Goland also argues that this claimed "right to present a codefendant's evidence" is constitutional in nature. Goland draws our attention to those cases confirming a defendant's right to present a defense generally. See Chambers v. Mississippi, 410 U.S. 284, 93 S. Ct. 1038, 35 L. Ed. 2d 297 (1973) (a defendant can impeach his own witness to prove his innocence); Washington v. Texas, 388 U.S. 14, 87 S. Ct. 1920, 18 L. Ed. 2d 1019 (1967) (under the sixth amendment right to compulsory process for obtaining witnesses, Texas could not prevent a defendant from calling his coparticipants in the charged crime to testify on his behalf); Clark v. Blackburn, 632 F.2d 531 (5th Cir. 1980) (the government violated the due process clause by sending informants out of state whom it knew the defendant had subpoenaed, thereby preventing them from testifying); United States v. Mendez-Rodriguez, 450 F.2d 1 (9th Cir. 1971) (the government violated the due process rights of a defendant charged with smuggling and transporting aliens when it returned some of the aliens to Mexico before the defendant had the opportunity to question them). These precedents, however, do not relieve counsel of the responsibility to present any evidence crucial to the defense during the defense case in chief.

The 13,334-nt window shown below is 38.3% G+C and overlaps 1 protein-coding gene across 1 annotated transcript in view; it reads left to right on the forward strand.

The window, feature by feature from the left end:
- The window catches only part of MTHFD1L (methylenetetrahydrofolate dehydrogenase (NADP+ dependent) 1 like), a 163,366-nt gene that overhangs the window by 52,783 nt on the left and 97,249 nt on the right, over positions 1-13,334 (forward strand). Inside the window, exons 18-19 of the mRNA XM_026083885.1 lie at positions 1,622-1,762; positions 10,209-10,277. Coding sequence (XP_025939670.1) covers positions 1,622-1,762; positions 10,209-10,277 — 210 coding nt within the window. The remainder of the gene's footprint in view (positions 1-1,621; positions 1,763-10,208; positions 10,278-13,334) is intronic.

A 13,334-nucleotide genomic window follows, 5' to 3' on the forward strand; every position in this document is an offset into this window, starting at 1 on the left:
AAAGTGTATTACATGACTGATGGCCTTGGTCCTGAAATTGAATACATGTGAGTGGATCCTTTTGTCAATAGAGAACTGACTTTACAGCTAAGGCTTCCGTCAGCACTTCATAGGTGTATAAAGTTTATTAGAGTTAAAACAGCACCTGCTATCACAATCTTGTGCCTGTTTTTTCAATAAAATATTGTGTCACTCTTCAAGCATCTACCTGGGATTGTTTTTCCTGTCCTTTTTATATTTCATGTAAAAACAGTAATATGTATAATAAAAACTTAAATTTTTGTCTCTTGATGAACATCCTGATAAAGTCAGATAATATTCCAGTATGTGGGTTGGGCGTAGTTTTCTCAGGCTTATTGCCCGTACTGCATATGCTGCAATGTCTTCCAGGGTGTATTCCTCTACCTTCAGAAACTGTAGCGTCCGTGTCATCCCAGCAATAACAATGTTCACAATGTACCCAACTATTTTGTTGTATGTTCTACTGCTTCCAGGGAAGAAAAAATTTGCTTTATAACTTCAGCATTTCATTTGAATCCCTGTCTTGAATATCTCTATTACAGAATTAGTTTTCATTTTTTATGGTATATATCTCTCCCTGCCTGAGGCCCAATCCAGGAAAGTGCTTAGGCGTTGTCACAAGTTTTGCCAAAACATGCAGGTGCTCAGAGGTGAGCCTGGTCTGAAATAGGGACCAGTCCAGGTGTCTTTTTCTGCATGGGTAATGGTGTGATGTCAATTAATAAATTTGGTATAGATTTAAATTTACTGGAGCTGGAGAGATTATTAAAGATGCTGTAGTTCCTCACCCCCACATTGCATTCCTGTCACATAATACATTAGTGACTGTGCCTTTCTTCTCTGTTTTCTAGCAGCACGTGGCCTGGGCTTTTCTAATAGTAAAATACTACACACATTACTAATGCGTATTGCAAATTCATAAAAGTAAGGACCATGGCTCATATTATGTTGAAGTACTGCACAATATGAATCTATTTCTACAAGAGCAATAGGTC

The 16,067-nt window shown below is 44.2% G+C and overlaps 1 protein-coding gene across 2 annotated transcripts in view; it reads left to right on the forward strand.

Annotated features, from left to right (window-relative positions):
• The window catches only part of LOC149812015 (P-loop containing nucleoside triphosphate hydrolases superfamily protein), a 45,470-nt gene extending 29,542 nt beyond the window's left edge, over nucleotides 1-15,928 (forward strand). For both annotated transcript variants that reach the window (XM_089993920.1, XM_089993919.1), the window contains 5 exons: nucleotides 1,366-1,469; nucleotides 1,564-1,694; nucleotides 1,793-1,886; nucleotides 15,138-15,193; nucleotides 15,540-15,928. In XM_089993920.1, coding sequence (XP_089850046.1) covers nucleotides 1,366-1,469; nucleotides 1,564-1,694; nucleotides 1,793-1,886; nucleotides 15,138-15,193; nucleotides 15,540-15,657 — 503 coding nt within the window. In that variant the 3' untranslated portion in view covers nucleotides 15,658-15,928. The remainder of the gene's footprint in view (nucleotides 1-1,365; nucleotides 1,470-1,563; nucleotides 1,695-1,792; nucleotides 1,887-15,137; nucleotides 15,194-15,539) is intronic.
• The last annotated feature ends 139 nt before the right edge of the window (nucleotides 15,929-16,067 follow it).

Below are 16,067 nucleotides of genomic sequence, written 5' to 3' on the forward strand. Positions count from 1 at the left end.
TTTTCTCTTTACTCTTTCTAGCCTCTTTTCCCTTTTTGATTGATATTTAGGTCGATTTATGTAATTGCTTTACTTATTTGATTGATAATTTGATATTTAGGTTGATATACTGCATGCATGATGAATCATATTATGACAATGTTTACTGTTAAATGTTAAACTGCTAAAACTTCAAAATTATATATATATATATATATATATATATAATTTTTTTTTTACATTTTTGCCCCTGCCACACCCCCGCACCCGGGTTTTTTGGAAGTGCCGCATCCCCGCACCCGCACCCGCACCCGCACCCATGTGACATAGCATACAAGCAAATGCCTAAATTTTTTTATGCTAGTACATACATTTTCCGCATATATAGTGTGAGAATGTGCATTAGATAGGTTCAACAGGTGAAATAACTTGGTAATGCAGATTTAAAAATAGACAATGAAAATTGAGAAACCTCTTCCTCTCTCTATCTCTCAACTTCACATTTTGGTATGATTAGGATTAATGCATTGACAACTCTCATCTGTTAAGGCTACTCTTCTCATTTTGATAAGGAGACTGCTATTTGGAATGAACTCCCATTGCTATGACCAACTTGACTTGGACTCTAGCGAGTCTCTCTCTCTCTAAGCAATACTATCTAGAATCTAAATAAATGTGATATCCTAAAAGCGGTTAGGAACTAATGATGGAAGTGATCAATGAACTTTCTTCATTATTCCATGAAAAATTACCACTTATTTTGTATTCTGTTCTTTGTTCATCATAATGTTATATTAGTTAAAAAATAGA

Goland claims that he valued highly Weisman's and the other witnesses' testimony. He asserts that if his codefendants should have their trials later to permit them to call him, he should be allowed that also. As the court noted, however, Goland had never moved to sever, which would have protected his right to have his codefendants testify in his behalf without infringing their right against self-incrimination in their own trial. After the bifurcation, although he had the opportunity, Goland did not ask the court to reopen his case so he could call other witnesses.
No right to a "joint defense" exists that permits Goland to rely on his codefendants to present evidence on his behalf during their cases in chief instead of his own. Goland was responsible for presenting his own case in full. He was not prevented from doing so at his first trial. On retrial, Goland can remedy any error caused by bifurcation by calling his former codefendants and their witnesses to testify in his defense.
Goland's double jeopardy claim is groundless. He can support none of his claims: the prosecutor neither overreached nor does he appear to have intended to subvert the purposes of the double jeopardy clause; Goland has no constitutional right to a "joint defense"; and the mistrial, whether Goland consented to it or not, was granted on account of manifest necessity. Any errors in the first trial can be remedied by a new trial. The mandate shall issue forthwith. No petition for rehearing will be entertained.
We remand to the district court for trial.
TANG, Circuit Judge, specially concurring:
I concur in the majority's opinion because I believe retrial is the appropriate remedy for error in this case. I would also hold that the district court erred in bifurcating the trial sua sponte when Goland rested.